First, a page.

To make our trip from Arenal to Pacific coast more interesting, we decided to avoid Pan-American Highway as much as possible and take some local roads instead.
With the help of Google Maps, we outlined our trip and took off. Less than a mile from the start we saw the result of the previous night torrential downpour: water streamed over the road and caused a mudslide reducing it to one lane. Luckily, the road was empty, and we continued our journey without any delay.
We drove along Arenal Lake shores soaked by rain. Leaving the lake brought better weather and more visibility. We entered a small town where the road forked.
Google Maps insisted that both roads were major roads, so we decided to take the left one just because it looked more scenic. Almost immediately it started climbing and getting more and more narrow. Suddenly asphalt disappeared.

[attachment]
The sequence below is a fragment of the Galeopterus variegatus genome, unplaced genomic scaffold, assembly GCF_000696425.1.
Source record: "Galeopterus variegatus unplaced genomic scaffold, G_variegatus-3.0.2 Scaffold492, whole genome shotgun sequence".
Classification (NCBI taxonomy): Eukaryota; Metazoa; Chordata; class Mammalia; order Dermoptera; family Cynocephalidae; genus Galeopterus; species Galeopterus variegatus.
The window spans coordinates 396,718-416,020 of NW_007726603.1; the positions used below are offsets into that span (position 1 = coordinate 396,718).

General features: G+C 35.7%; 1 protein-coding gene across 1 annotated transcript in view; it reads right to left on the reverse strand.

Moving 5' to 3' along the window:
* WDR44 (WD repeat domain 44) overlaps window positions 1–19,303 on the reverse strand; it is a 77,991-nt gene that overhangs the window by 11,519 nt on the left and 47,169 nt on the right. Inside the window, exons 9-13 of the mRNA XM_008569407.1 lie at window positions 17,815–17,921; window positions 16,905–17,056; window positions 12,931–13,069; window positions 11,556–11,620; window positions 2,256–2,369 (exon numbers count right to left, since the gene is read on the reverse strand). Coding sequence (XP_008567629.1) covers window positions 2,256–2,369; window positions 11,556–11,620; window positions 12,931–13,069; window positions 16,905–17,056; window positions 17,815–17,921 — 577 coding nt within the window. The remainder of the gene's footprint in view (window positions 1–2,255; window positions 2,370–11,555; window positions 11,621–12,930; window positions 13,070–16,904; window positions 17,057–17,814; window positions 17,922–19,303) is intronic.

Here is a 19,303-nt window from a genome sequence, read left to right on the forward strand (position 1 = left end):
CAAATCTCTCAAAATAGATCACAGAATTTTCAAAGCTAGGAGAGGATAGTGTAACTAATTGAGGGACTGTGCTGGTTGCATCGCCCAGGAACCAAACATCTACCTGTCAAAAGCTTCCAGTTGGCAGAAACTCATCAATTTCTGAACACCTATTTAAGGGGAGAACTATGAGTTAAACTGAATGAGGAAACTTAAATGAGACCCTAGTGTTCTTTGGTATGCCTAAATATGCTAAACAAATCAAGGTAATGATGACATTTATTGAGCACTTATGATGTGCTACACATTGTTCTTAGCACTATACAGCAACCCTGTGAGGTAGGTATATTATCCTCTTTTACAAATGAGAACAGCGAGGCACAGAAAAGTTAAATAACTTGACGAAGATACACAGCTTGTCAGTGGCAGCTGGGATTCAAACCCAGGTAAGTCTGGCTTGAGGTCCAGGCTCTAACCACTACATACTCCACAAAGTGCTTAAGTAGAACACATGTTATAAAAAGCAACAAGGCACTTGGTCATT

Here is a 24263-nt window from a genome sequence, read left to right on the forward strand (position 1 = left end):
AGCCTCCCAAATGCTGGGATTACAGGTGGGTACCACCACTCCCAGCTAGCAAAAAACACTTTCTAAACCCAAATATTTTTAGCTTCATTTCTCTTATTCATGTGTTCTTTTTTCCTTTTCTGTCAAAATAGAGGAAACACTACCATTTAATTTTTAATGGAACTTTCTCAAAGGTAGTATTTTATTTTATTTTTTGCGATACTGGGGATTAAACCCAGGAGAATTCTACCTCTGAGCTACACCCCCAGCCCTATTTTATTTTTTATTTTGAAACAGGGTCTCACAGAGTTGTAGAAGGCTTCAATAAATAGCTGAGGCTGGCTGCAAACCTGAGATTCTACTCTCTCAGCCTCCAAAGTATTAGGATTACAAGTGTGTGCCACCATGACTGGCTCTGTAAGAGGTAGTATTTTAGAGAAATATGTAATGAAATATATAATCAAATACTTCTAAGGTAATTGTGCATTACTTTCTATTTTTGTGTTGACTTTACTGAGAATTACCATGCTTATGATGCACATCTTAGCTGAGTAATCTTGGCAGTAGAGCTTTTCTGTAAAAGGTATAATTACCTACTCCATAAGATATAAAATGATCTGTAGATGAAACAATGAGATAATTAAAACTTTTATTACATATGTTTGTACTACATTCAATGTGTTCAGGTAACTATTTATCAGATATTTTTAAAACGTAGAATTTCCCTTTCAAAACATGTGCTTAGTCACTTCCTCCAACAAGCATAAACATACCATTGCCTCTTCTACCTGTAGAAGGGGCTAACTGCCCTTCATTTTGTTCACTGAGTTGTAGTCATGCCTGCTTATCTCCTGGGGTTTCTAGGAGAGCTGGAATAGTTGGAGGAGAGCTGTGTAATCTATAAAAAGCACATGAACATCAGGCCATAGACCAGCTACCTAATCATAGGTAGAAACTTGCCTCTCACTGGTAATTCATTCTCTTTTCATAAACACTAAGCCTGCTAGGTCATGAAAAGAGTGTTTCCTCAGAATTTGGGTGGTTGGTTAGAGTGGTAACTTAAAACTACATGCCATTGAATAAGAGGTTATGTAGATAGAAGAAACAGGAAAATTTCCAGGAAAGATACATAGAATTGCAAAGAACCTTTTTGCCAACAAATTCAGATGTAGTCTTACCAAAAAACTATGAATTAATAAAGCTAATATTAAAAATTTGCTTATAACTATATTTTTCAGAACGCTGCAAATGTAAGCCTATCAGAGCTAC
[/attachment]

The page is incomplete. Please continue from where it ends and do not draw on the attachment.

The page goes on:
Taking our chances we continued forward. Number of times we were on the verge of turning around, but kept repeating that one can not give up in the middle of the road. At some point, we caught up with an illustrious company. It almost look like our car was a time machine, and we traveled 200 years back.
The road was still climbing up and steadily getting worse. Our vehicle of choice, a 4-wheel drive SUV, made a perfect sense now. At one point, we climbed high enough to see both oceans.
We were rewarded with majestic views of mountains covered with lush green vegetation, coffee plantations climbing toward the sun, cultivated mountain terraces where farmers grow produce.
We noticed a number of farmers here and there using the most primitive tools just like their ancestors did centuries ago. It was very different country from industrial San Jose or touristy Arenal, the one with wild beauty and character. By a random choice of going off the beaten path, we got a chance to see a hidden beauty of Costa Rica mountains.